This Thanksgiving, I sat down to write about what I’m thankful for, but instead decided to do something a bit different. I was watching the Today Show (which I love, by the way, because I delight in watching banter, happiness, and cooking segments while drinking my morning coffee), and they did a story about some senior republican staff person who tweeted a very sad and judgmental comment about President Obama’s daughters. She said something about them being “classless” in reference to the way they were dressed on television, and that they clearly didn’t have good role models. She went further, saying that the girls should dress nicer instead of looking like they were trying to get a seat “at a bar”.
Seriously, what a bitch. I get it; you don’t like the guy. You hate his policies, what he stands for, his political views, and maybe you even hate him as a person. But Lady, he’s our PRESIDENT. Like it or not, he was elected, he’s doing his job, and his children have NOTHING TO DO WITH IT. Leave the kids alone; leave them out of it.
These girls are teenagers. They were wearing dresses and sweaters. Maybe the skirts were a tad short, not awful at all, but a little short. I DON’T GIVE A CRAP. They looked sweet, clean, calm, and like TEENAGERS. The part about them trying to get into a bar was especially hurtful, awful, and CLASSLESS. Did they look a little bit bored up there listening to their dad speak? They did. But classless? Nope. What’s classless is that an ADULT woman chose that moment to knock them down, criticize two children and take a stab at their parents’ lack of role modeling. Now that’s classless.
Also classless; the apology that followed. The woman tweeted that “after praying” she realized that her comments were not nice. You needed to pray to figure that out? So, you slammed two young girls, your Christianity kicked in several moments later, and then you felt “just awful” about it? I’m not buying it, Lady.
We all make mistakes. We all say and do things we shouldn’t. But that tweet was thought about, written, and that little “send” button (or tweet button, or whatever button), was pushed because you thought you were being clever or funny or disparaging or mean, and you wanted everyone to see it. It wasn’t like you were watching this on television, and you turned to your mom or significant other and said, “Hey, those girls should be dressed a bit nicer and they should have bigger smiles on their faces when their dad is up there speaking.” Nope. You went in for the kill, instead deciding to tweet your hate for the entire world to see.
Never mind that the girls were there to watch their dad pardon a turkey. It wasn’t like he was doing an important speech about human trafficking or the war in Afghanistan. He was talking about a turkey, and there was a turkey sitting right there, clucking away (or whatever turkeys do), waiting to run free all over the land. Seriously, I don’t know if I would have been able to keep a straight face. And what do you expect young girls to wear to a turkey pardon? Ball gowns? A pantsuit? A pilgrim costume? I think their choice of attire was perfectly acceptable for the event.
Say what you want about the President, but you should leave his kids out of it. Don’t you think it’s hard enough for young girls all over the world to grow up in this day and age? What is it saying to all those young people out there when an adult, who obviously has a prominent position as a GOP staff person, cuts down two innocent girls in front of an entire nation? Talk about a bully. Talk about a mean girl. Talk about classless.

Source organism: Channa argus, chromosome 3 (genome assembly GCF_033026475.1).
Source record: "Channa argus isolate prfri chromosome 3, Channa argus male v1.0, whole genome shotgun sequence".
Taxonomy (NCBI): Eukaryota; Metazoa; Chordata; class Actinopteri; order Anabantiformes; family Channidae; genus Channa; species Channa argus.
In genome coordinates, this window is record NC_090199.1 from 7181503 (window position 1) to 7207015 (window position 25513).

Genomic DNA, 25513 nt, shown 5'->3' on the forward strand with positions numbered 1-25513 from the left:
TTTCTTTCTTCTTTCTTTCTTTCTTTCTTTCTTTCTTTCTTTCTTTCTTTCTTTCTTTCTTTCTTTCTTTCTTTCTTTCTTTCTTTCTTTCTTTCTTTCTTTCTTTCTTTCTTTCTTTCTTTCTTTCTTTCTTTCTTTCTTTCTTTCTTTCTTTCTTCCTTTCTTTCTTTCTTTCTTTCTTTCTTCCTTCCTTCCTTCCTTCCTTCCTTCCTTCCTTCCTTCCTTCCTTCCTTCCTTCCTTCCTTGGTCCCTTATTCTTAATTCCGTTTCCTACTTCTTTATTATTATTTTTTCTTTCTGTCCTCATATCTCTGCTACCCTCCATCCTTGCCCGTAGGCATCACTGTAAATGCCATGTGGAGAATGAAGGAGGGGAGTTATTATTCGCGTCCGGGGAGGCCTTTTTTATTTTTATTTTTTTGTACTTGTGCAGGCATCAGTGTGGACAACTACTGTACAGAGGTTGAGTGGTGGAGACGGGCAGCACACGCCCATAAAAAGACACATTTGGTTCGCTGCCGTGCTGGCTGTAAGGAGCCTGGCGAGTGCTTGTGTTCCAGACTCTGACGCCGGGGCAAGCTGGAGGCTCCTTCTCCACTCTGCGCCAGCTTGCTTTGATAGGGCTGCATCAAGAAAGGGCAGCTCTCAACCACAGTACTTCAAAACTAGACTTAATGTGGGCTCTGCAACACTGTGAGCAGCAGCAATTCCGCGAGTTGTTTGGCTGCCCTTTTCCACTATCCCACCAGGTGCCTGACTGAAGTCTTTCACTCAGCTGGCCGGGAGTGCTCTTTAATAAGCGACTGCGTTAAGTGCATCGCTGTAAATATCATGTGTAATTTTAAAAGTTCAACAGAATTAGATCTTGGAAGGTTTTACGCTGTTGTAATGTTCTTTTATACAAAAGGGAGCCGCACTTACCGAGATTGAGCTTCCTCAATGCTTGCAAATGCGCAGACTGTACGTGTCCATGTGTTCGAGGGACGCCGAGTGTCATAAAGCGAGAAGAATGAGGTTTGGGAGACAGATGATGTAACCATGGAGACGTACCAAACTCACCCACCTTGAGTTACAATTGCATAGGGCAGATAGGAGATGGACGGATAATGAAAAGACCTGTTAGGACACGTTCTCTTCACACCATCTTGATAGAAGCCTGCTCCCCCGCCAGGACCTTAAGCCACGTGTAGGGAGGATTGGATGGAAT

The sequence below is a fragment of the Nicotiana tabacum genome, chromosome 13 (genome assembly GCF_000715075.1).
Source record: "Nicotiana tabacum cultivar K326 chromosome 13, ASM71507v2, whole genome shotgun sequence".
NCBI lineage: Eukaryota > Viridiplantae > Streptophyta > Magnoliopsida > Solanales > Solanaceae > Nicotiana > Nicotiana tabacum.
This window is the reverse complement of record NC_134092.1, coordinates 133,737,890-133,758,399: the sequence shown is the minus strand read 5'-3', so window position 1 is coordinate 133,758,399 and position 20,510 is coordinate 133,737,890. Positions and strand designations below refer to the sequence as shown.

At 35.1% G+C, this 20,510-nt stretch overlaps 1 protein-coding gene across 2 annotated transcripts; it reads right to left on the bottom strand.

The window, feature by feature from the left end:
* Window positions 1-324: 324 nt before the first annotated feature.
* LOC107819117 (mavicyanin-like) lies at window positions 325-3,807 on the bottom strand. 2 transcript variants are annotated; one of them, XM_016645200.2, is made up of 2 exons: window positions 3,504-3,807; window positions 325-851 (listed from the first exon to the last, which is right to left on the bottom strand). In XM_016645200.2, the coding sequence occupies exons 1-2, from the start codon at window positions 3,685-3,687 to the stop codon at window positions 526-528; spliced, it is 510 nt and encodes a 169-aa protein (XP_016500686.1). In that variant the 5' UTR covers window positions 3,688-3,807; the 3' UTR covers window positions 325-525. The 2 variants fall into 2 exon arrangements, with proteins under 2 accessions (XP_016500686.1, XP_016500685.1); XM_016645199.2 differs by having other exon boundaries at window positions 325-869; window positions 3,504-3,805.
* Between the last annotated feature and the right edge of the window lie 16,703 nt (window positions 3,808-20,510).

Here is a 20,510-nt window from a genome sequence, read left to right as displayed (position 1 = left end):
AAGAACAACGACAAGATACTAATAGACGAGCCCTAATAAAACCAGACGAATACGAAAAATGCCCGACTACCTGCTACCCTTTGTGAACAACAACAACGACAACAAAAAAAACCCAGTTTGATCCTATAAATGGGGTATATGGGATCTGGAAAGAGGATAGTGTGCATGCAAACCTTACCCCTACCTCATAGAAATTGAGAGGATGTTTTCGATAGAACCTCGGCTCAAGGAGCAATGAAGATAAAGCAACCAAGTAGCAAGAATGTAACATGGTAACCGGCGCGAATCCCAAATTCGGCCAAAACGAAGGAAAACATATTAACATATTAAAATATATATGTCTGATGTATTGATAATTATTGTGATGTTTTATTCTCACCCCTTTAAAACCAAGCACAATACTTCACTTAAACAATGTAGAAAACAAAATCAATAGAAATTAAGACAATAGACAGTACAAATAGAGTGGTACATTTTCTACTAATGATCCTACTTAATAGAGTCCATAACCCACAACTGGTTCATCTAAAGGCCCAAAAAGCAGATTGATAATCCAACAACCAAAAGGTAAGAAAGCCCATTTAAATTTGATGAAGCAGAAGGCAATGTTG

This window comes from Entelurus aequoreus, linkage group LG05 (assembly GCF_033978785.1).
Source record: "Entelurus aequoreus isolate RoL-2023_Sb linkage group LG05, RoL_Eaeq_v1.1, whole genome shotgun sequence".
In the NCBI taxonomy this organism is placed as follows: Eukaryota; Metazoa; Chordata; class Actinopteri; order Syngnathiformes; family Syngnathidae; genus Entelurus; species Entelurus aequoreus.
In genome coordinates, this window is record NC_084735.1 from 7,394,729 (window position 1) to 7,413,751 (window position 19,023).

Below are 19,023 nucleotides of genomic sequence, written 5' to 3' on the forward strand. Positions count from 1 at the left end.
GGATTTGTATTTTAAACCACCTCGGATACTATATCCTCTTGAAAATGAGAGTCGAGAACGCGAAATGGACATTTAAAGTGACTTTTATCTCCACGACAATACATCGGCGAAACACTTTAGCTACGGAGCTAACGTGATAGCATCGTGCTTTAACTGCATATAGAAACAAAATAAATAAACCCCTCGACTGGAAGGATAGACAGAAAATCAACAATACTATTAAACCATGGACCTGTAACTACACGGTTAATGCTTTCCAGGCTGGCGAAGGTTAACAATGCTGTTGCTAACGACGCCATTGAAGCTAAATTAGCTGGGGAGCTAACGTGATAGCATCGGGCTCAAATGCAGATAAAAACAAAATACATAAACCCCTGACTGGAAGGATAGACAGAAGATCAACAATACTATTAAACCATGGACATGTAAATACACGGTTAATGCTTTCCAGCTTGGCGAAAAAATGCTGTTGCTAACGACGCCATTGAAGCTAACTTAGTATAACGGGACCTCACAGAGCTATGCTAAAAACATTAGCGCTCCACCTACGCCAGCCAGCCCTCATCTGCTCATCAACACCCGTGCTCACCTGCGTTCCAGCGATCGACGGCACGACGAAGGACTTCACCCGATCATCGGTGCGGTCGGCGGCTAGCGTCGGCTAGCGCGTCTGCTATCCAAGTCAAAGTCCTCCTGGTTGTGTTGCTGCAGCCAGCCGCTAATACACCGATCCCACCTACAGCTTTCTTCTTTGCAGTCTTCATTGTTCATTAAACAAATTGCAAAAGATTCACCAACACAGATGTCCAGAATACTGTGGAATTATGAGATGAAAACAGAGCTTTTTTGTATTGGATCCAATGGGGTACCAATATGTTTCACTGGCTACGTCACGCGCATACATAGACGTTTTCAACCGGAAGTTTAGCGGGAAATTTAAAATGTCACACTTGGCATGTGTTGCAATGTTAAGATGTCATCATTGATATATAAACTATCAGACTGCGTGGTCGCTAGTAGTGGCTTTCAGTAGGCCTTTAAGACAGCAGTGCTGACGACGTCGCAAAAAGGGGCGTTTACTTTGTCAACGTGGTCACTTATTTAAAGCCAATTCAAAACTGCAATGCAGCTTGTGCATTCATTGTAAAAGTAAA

So, during this Thanksgiving/holiday time, I’m going to talk about some people in my life who have made a difference to me, to others, and who would never, ever use a position of power to humiliate another human being.
First up; my ex-mother-in-law- This lady is just about the nicest person you’ll ever meet. She makes me smile every time I see her, and my kids are lucky to have her as their grandma. Her son and I are divorced, of course, but she never blamed me, slammed me, talked about me, or shunned me. No matter how many stupid mistakes I’ve made in my life, she’s stood by me and supported me. She was my second mom for nearly seven years, and I couldn’t be luckier to still have her in my life. She’s one-of-a-kind, and those who are lucky enough to know her are truly blessed.
And in talking about someone loving me despite my making stupid mistakes in life, I could never forget my own mother. She has raised me, loved me, accepted me, helped me, and taught me. I'm a better mother to my own children because of her. I'm a better person because of her. She has allowed me to be my own person, has given me the strength and grace I have to handle just about anything that comes along, and doesn't judge me. She taught me respect for myself and for others. What a great lesson to teach your children. What a great mom.
My Grandmother- My eighty-nine-year-old Grandmother (Grammy is what we call her), is such a special lady. She’s got a heart of gold and would give you the shirt off her back if you needed it. She is spunky and truthful, and she doesn’t shy away from telling you like it is. I’m OK with that, even if it means she tells me I’ve put on a few pounds (and she has told me that on more than one occasion). She tells me to stop buying her gifts for birthdays and Christmas, but I know she secretly delights in receiving fancy packages in the mail, so I keep buying her stuff. I love the way her voice sounds when she calls to thank me and says, “Now Tammi, you shouldn’t spend your money on me, but I like it.” It really doesn’t get more honest or better than that, now does it? My early memories of her are those of riding in a car for hours to visit, me running into her house immediately upon arrival, opening the refrigerator, and seeing my favorite dessert there just waiting for me to eat it. Every time. She never forgot. In all my years of knowing this woman, I have never once heard her say a bad word about anyone. The world would be a better place if it were filled with more women like my Grammy.